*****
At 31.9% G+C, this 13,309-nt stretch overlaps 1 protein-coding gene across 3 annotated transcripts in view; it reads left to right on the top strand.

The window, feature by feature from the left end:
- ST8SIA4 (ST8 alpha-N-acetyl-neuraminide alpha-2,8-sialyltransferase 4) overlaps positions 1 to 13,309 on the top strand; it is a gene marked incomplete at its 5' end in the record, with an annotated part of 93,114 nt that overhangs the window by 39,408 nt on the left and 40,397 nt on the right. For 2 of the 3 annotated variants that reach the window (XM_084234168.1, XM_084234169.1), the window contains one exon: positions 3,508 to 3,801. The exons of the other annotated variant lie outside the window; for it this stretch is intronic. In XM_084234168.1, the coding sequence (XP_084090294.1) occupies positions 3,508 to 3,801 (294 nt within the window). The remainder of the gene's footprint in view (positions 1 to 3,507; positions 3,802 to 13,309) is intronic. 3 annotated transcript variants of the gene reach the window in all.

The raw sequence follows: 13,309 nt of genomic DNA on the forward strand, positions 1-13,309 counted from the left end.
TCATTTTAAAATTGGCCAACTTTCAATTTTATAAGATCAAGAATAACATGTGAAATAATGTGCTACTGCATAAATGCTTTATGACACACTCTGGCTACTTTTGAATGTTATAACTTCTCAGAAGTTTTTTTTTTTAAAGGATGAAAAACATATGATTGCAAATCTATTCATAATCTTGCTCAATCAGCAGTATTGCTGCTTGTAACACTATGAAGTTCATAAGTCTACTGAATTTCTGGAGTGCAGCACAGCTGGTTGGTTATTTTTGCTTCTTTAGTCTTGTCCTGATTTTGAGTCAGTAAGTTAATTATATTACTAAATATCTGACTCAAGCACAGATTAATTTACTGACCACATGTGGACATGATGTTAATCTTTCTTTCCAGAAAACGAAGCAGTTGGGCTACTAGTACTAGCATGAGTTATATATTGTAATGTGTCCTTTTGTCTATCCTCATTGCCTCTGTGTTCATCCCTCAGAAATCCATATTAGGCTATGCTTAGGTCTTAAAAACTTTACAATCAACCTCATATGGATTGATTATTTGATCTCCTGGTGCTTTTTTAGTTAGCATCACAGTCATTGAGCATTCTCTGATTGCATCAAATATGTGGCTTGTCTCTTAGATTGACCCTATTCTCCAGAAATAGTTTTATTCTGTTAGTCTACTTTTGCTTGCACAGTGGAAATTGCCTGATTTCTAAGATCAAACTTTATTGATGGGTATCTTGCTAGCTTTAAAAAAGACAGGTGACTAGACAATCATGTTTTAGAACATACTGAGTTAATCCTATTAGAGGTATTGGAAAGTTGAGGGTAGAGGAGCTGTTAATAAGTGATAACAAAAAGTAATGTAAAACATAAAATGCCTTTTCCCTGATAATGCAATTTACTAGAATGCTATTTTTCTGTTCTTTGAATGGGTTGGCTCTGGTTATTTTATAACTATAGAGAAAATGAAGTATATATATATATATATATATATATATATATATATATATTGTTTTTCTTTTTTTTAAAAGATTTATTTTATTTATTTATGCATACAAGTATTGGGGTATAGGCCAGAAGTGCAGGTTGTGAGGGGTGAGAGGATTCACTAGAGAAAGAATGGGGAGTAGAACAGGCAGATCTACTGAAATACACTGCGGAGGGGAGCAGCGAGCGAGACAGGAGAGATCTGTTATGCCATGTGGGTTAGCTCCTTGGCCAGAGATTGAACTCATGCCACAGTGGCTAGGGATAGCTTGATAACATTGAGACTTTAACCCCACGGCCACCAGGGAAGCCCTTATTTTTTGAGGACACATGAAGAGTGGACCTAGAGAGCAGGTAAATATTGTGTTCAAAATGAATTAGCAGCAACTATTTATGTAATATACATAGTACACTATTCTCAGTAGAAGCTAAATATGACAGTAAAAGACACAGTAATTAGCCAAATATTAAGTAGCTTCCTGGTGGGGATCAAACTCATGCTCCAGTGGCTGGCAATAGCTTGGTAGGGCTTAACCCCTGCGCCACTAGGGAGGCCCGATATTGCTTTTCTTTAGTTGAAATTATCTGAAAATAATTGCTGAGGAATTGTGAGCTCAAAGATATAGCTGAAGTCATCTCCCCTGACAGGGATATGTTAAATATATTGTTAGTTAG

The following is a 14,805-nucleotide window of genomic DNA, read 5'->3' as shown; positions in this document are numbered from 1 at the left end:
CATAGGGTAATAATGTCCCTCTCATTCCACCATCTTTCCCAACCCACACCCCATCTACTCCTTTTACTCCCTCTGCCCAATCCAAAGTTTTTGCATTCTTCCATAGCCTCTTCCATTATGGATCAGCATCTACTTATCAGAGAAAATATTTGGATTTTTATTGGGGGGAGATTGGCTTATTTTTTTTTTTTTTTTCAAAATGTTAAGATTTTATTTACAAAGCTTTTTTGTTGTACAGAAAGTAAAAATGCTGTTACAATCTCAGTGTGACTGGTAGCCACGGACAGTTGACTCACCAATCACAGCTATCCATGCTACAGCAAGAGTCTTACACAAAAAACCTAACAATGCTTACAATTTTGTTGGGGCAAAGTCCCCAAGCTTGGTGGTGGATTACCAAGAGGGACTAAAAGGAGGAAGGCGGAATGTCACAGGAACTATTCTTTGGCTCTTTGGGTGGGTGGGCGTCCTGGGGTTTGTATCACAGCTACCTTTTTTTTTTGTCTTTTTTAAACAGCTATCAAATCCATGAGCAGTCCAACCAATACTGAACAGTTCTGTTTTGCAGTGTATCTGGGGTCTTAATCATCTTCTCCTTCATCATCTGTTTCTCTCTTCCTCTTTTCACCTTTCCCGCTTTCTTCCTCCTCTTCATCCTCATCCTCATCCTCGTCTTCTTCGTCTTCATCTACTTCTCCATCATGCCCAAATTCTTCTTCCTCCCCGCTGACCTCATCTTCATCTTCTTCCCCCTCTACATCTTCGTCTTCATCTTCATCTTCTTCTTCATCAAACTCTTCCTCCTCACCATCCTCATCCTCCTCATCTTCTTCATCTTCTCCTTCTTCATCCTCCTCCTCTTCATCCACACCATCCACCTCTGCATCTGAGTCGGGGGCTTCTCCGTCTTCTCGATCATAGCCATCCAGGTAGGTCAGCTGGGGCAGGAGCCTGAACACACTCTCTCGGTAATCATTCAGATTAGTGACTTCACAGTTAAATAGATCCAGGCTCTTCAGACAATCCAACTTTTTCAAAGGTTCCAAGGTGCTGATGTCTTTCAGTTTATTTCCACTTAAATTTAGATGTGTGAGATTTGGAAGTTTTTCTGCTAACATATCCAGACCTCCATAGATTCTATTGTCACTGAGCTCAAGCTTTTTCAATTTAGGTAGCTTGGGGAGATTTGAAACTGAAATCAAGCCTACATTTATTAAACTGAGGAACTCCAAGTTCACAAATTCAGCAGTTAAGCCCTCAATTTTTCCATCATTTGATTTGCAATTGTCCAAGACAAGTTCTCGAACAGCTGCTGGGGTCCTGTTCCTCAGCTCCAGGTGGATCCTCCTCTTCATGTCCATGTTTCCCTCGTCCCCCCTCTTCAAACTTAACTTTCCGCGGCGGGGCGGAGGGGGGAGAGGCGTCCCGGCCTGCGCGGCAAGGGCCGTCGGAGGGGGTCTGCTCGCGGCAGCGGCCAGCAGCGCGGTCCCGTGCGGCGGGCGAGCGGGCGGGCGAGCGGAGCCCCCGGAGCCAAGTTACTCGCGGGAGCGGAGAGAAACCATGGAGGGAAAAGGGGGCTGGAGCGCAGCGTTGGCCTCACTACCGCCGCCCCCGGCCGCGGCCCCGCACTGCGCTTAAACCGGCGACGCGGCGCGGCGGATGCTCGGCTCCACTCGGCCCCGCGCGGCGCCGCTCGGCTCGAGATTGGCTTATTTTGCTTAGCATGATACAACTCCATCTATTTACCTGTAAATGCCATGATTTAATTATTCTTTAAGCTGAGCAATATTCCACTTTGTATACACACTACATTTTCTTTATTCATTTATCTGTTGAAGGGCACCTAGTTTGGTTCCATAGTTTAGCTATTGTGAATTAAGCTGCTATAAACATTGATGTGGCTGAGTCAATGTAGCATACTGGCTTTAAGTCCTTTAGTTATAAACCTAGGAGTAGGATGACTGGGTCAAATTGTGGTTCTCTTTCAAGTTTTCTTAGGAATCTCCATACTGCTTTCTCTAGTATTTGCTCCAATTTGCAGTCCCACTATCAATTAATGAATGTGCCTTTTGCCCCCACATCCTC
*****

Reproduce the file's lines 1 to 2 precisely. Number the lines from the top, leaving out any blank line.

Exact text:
At 31.9% G+C, this 13,309-nt stretch overlaps 1 protein-coding gene across 3 annotated transcripts in view; it reads left to right on the top strand.

The window, feature by feature from the left end: